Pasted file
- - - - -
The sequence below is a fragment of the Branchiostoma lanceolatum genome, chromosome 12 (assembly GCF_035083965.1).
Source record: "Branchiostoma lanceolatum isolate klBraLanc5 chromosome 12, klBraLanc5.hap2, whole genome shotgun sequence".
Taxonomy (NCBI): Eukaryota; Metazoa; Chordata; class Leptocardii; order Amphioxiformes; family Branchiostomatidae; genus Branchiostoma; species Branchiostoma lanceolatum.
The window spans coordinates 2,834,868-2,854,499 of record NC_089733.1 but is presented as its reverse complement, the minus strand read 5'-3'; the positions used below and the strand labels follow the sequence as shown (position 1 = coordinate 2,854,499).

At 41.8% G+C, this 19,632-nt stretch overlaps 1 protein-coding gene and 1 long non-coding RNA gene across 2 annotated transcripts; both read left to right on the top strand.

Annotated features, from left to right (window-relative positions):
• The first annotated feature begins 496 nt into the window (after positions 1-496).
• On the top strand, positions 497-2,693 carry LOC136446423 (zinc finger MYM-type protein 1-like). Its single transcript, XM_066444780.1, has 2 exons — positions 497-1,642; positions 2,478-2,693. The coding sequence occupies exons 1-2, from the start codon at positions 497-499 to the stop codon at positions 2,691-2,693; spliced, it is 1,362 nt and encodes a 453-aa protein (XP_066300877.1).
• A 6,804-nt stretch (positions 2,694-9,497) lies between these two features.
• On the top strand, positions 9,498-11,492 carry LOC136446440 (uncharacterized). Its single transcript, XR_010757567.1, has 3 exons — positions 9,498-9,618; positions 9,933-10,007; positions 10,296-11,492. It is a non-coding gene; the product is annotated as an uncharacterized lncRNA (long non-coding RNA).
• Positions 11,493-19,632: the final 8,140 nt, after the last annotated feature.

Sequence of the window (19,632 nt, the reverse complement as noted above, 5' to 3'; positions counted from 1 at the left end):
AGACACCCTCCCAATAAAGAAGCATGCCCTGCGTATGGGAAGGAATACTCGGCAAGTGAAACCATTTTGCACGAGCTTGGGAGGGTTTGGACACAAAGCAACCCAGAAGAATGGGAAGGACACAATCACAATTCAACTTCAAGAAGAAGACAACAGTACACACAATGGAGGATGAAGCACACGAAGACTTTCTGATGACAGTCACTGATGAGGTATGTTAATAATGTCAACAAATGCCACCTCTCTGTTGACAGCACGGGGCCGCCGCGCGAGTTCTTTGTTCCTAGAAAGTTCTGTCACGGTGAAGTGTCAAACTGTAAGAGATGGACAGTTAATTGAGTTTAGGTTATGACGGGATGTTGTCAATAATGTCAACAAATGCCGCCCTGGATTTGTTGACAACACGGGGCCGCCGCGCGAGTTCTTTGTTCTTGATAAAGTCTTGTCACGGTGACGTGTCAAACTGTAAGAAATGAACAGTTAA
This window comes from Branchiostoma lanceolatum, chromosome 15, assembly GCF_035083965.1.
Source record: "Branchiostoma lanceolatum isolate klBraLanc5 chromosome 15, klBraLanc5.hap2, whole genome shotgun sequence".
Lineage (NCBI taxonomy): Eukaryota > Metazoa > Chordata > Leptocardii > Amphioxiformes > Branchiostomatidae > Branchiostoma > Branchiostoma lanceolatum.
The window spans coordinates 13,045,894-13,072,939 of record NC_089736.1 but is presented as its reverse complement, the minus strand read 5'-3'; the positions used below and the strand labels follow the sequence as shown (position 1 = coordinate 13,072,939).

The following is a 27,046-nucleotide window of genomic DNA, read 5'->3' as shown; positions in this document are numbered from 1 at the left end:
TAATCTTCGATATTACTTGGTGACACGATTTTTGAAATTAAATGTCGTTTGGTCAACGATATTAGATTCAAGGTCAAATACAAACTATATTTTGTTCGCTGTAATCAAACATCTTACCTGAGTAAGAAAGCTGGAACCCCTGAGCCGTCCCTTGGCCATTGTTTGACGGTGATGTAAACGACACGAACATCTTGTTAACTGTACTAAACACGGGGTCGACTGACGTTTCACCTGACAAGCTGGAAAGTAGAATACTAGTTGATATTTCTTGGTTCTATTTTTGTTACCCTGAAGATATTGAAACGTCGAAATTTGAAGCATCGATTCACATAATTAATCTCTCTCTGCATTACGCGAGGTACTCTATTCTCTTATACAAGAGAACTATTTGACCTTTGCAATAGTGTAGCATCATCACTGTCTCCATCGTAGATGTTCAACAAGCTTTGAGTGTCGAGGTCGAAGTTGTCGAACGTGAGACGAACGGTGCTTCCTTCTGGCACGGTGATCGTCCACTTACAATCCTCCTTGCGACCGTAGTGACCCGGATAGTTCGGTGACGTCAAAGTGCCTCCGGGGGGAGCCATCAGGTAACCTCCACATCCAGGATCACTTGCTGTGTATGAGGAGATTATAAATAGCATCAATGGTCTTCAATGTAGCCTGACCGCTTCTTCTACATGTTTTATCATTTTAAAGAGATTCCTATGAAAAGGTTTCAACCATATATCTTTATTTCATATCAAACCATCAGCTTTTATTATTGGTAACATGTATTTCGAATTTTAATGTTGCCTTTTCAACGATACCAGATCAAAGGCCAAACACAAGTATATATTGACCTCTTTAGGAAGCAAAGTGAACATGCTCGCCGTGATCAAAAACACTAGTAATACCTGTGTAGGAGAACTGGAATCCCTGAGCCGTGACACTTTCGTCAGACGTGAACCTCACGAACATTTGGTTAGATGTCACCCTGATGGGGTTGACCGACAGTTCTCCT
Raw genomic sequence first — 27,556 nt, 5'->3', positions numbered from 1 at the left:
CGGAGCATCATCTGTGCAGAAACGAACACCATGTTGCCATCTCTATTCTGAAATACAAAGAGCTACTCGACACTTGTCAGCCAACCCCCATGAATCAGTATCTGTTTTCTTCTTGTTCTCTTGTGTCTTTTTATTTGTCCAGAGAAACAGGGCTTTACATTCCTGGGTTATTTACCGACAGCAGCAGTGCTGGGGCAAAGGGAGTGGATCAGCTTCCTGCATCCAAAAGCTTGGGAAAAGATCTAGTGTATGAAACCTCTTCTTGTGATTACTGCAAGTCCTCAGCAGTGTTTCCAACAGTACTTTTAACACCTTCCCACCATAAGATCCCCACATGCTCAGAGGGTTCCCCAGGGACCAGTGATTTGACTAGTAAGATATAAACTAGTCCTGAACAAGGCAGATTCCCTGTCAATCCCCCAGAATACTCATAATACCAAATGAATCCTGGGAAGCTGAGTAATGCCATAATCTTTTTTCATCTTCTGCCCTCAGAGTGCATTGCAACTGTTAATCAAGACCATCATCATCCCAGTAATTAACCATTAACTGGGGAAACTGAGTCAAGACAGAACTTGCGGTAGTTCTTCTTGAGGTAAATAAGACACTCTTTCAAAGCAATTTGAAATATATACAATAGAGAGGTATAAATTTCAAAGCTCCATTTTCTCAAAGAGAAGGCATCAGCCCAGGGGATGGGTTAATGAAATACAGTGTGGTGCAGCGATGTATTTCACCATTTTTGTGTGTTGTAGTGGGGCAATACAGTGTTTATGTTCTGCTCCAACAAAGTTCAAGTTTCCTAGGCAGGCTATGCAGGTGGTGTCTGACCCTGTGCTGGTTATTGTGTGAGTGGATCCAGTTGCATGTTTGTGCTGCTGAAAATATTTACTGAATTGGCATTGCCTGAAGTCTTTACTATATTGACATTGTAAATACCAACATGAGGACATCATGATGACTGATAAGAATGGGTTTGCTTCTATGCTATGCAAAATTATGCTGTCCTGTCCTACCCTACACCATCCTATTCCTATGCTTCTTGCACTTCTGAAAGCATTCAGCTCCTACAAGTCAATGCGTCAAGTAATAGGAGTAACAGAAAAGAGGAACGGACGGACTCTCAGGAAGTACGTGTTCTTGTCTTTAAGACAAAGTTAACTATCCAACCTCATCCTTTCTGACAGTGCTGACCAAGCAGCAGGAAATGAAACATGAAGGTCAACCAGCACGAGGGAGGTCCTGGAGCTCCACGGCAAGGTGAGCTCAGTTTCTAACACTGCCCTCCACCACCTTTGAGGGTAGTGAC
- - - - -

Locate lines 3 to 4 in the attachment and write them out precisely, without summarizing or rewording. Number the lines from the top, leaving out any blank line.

Taxonomy (NCBI): Eukaryota; Metazoa; Chordata; class Leptocardii; order Amphioxiformes; family Branchiostomatidae; genus Branchiostoma; species Branchiostoma lanceolatum.
The window spans coordinates 2,834,868-2,854,499 of record NC_089733.1 but is presented as its reverse complement, the minus strand read 5'-3'; the positions used below and the strand labels follow the sequence as shown (position 1 = coordinate 2,854,499).